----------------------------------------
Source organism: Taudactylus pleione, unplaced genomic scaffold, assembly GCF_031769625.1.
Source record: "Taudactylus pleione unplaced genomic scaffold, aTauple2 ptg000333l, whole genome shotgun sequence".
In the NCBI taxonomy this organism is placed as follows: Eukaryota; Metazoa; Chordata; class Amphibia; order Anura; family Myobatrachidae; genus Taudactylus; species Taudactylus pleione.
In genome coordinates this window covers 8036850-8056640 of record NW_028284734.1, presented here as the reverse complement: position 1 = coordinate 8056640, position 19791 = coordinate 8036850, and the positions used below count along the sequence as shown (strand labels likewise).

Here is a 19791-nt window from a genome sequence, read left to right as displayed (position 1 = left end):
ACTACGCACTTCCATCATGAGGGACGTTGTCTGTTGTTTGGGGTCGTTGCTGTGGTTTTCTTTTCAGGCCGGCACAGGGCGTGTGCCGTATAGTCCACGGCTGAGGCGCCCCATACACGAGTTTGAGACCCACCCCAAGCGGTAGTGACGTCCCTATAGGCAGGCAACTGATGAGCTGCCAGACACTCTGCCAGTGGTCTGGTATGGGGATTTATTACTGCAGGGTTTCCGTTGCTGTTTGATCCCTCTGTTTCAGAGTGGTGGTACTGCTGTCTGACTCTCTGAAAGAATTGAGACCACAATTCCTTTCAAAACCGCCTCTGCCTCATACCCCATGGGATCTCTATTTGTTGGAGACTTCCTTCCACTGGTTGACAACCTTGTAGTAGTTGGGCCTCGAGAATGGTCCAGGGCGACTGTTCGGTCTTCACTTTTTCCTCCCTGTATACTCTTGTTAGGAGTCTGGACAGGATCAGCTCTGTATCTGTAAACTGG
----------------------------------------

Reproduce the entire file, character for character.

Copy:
Source organism: Taudactylus pleione, unplaced genomic scaffold, assembly GCF_031769625.1.
Source record: "Taudactylus pleione unplaced genomic scaffold, aTauple2 ptg000333l, whole genome shotgun sequence".
In the NCBI taxonomy this organism is placed as follows: Eukaryota; Metazoa; Chordata; class Amphibia; order Anura; family Myobatrachidae; genus Taudactylus; species Taudactylus pleione.
In genome coordinates this window covers 8036850-8056640 of record NW_028284734.1, presented here as the reverse complement: position 1 = coordinate 8056640, position 19791 = coordinate 8036850, and the positions used below count along the sequence as shown (strand labels likewise).

Here is a 19791-nt window from a genome sequence, read left to right as displayed (position 1 = left end):
ACTACGCACTTCCATCATGAGGGACGTTGTCTGTTGTTTGGGGTCGTTGCTGTGGTTTTCTTTTCAGGCCGGCACAGGGCGTGTGCCGTATAGTCCACGGCTGAGGCGCCCCATACACGAGTTTGAGACCCACCCCAAGCGGTAGTGACGTCCCTATAGGCAGGCAACTGATGAGCTGCCAGACACTCTGCCAGTGGTCTGGTATGGGGATTTATTACTGCAGGGTTTCCGTTGCTGTTTGATCCCTCTGTTTCAGAGTGGTGGTACTGCTGTCTGACTCTCTGAAAGAATTGAGACCACAATTCCTTTCAAAACCGCCTCTGCCTCATACCCCATGGGATCTCTATTTGTTGGAGACTTCCTTCCACTGGTTGACAACCTTGTAGTAGTTGGGCCTCGAGAATGGTCCAGGGCGACTGTTCGGTCTTCACTTTTTCCTCCCTGTATACTCTTGTTAGGAGTCTGGACAGGATCAGCTCTGTATCTGTAAACTGG